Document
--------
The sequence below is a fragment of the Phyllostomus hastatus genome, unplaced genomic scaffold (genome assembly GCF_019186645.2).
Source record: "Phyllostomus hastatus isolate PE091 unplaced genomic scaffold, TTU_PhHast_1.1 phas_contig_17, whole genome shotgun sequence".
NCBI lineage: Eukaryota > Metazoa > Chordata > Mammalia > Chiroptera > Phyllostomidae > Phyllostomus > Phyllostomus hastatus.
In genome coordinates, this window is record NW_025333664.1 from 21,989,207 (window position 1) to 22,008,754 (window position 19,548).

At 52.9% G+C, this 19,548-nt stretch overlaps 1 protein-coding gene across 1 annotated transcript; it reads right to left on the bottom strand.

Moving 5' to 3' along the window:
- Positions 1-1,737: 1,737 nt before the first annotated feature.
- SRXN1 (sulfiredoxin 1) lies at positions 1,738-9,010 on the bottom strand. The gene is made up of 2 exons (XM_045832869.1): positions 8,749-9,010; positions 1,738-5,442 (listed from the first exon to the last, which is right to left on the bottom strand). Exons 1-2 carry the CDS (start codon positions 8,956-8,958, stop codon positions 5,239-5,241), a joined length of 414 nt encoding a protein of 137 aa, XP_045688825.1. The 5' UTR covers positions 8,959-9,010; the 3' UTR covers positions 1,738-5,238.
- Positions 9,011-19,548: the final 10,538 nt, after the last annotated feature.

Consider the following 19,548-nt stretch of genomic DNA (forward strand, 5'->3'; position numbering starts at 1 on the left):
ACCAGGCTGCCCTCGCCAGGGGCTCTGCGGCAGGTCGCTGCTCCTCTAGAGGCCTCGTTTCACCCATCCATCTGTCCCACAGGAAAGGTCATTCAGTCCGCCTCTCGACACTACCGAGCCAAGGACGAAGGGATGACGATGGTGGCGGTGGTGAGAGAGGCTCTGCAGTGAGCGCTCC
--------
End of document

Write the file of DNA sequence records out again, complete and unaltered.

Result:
The sequence below is a fragment of the Phyllostomus hastatus genome, unplaced genomic scaffold (genome assembly GCF_019186645.2).
Source record: "Phyllostomus hastatus isolate PE091 unplaced genomic scaffold, TTU_PhHast_1.1 phas_contig_17, whole genome shotgun sequence".
NCBI lineage: Eukaryota > Metazoa > Chordata > Mammalia > Chiroptera > Phyllostomidae > Phyllostomus > Phyllostomus hastatus.
In genome coordinates, this window is record NW_025333664.1 from 21,989,207 (window position 1) to 22,008,754 (window position 19,548).

At 52.9% G+C, this 19,548-nt stretch overlaps 1 protein-coding gene across 1 annotated transcript; it reads right to left on the bottom strand.

Moving 5' to 3' along the window:
- Positions 1-1,737: 1,737 nt before the first annotated feature.
- SRXN1 (sulfiredoxin 1) lies at positions 1,738-9,010 on the bottom strand. The gene is made up of 2 exons (XM_045832869.1): positions 8,749-9,010; positions 1,738-5,442 (listed from the first exon to the last, which is right to left on the bottom strand). Exons 1-2 carry the CDS (start codon positions 8,956-8,958, stop codon positions 5,239-5,241), a joined length of 414 nt encoding a protein of 137 aa, XP_045688825.1. The 5' UTR covers positions 8,959-9,010; the 3' UTR covers positions 1,738-5,238.
- Positions 9,011-19,548: the final 10,538 nt, after the last annotated feature.

Consider the following 19,548-nt stretch of genomic DNA (forward strand, 5'->3'; position numbering starts at 1 on the left):
ACCAGGCTGCCCTCGCCAGGGGCTCTGCGGCAGGTCGCTGCTCCTCTAGAGGCCTCGTTTCACCCATCCATCTGTCCCACAGGAAAGGTCATTCAGTCCGCCTCTCGACACTACCGAGCCAAGGACGAAGGGATGACGATGGTGGCGGTGGTGAGAGAGGCTCTGCAGTGAGCGCTCC